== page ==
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Physicians and scholars try to quell Muslim fears over vaccines and Ramadan

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Islamic scholars and physicians in the United Kingdom have come together in an attempt to dispel fears that taking the coronavirus vaccine during Ramadan will break a Muslim’s fast.

Many Muslims are reportedly afraid to take the vaccine during the holy month, which begins on Tuesday, as they believe that in addition to breaking their fast, possible side affects from the vaccine could prompt them to take over the counter drugs during the day, a no-no for healthy people who are fasting.

Islamic scholars announced that taking the licensed coronavirus vaccines does not break one’s fast, and Muslims should not delay getting vaccinated during Ramadan.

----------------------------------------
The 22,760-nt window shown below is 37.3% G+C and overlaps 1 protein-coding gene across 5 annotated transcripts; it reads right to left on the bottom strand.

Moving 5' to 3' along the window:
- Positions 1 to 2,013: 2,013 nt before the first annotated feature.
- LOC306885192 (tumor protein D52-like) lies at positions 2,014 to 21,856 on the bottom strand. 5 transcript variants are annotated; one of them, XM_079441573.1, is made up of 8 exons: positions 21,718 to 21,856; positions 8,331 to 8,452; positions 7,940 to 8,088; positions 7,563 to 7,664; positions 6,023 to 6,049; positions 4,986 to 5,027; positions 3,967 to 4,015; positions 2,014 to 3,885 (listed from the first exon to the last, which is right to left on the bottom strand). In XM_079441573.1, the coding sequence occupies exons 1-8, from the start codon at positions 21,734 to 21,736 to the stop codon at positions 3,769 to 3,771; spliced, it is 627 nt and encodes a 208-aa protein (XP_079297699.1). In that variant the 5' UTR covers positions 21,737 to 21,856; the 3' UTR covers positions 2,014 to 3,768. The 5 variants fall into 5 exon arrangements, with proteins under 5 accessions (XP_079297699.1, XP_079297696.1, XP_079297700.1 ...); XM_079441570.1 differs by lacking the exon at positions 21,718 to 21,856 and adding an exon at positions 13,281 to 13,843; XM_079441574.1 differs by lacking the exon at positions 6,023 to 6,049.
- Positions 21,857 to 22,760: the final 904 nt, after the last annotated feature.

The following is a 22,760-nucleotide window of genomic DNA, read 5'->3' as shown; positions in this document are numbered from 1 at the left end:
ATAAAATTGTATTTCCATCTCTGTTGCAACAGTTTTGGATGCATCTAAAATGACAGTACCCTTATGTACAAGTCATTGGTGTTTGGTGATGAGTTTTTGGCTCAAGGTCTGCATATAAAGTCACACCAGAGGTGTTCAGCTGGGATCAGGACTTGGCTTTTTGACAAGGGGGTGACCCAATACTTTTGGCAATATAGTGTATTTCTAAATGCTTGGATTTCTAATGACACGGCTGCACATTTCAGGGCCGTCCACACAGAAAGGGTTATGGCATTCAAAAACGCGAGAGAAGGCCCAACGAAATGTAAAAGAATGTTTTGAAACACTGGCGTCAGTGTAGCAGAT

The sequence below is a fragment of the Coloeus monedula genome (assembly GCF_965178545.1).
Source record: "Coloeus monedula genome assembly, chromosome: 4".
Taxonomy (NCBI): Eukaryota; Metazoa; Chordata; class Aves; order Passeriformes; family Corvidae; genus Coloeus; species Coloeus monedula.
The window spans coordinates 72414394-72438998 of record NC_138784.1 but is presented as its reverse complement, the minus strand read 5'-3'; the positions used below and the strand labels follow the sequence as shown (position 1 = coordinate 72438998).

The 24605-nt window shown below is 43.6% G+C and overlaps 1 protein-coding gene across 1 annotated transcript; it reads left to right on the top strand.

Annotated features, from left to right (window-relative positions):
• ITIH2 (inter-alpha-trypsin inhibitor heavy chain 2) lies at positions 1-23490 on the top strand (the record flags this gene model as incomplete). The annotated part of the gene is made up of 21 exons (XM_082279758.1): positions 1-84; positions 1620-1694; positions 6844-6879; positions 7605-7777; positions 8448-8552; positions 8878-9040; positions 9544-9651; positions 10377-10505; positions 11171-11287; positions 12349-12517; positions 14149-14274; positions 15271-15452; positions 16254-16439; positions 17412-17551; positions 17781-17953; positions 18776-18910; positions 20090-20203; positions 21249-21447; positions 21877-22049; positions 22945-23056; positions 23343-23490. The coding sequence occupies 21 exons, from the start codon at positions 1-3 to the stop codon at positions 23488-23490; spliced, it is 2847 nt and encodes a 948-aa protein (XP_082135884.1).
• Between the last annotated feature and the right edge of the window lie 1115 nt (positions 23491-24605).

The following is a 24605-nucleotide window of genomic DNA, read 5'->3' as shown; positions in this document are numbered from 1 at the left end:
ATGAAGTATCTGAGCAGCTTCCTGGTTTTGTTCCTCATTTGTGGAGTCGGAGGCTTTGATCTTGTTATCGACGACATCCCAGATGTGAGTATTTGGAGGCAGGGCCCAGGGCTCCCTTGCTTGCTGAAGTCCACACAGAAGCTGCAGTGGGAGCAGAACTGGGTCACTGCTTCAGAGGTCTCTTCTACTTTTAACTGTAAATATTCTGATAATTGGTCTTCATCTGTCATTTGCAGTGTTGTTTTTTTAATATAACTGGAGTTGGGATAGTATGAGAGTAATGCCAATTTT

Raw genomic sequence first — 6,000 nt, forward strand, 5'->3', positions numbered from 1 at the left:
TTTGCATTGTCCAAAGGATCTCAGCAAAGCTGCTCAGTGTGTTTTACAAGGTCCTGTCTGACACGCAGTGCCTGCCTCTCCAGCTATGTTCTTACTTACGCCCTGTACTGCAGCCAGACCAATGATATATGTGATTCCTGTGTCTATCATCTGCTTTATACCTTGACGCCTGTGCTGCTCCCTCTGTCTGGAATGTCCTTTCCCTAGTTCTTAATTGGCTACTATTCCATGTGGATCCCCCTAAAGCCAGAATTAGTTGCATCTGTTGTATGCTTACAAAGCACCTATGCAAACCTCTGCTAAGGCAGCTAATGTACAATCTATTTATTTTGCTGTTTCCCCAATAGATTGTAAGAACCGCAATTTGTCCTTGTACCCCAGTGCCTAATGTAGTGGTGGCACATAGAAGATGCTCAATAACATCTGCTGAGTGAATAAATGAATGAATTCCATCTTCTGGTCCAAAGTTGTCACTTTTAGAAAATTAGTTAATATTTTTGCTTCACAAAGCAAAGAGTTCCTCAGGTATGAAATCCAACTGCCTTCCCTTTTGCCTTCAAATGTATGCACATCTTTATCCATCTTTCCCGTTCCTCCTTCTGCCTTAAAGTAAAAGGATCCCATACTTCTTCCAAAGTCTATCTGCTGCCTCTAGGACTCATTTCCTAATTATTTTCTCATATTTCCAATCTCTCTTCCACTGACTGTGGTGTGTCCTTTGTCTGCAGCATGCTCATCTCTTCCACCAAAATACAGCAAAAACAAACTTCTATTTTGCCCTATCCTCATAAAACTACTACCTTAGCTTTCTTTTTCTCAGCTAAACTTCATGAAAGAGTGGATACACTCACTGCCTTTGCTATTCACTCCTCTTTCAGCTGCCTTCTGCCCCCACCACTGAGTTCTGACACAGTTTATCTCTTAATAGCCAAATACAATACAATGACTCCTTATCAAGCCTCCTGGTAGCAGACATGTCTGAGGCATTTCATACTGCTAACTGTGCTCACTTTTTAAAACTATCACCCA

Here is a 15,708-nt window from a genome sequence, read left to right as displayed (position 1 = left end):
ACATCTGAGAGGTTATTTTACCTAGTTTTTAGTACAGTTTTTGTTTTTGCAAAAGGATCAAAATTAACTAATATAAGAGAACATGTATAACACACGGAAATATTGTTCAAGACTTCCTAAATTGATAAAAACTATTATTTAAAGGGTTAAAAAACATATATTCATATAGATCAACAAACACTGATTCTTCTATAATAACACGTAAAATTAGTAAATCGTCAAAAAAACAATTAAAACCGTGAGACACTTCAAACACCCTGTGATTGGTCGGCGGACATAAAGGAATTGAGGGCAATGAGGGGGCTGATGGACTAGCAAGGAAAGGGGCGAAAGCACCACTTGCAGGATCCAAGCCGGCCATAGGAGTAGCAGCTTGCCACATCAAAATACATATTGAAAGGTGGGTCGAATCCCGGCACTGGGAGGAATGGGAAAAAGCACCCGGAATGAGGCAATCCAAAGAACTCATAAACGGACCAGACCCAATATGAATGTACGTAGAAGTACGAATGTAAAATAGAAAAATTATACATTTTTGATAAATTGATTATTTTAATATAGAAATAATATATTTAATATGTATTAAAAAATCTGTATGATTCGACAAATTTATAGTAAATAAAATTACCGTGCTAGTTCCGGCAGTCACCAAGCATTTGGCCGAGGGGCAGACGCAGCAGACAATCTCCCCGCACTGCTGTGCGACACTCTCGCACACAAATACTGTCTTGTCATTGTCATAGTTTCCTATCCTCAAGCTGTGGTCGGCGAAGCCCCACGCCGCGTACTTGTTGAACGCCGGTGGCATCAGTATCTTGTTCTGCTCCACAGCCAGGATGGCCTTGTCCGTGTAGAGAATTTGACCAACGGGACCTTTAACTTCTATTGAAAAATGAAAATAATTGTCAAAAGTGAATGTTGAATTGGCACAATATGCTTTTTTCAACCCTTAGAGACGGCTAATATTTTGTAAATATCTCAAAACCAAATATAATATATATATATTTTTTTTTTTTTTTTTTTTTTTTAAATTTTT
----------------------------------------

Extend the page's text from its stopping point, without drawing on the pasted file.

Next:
Islamic physicians joined in, adding that intramuscular, inter-bone, or intra-articular injection for non-food purposes does not invalidate the fast, regardless of the content of the injection that enters the bloodstream.

They also added that receiving the coronavirus vaccine as an injection is the only way for vaccination.

A statement released by the doctors read: “We need to address the early concerns raised by some Muslim communities regarding spoiling the fasting as a result of taking the coronavirus vaccinations, and working on the front lines and supporting roles. There is no reason why a first or second dose of the vaccine should not be given during Ramadan.”

Edited translation from Al-Masry Al-Youm

IMAGE: A Palestinian man receives a shot of the Russian-made Sputnik V coronavirus vaccine, at an UNRWA clinic in Gaza City, Wednesday, March 17, 2021. (AP Photo/Khalil Hamra)

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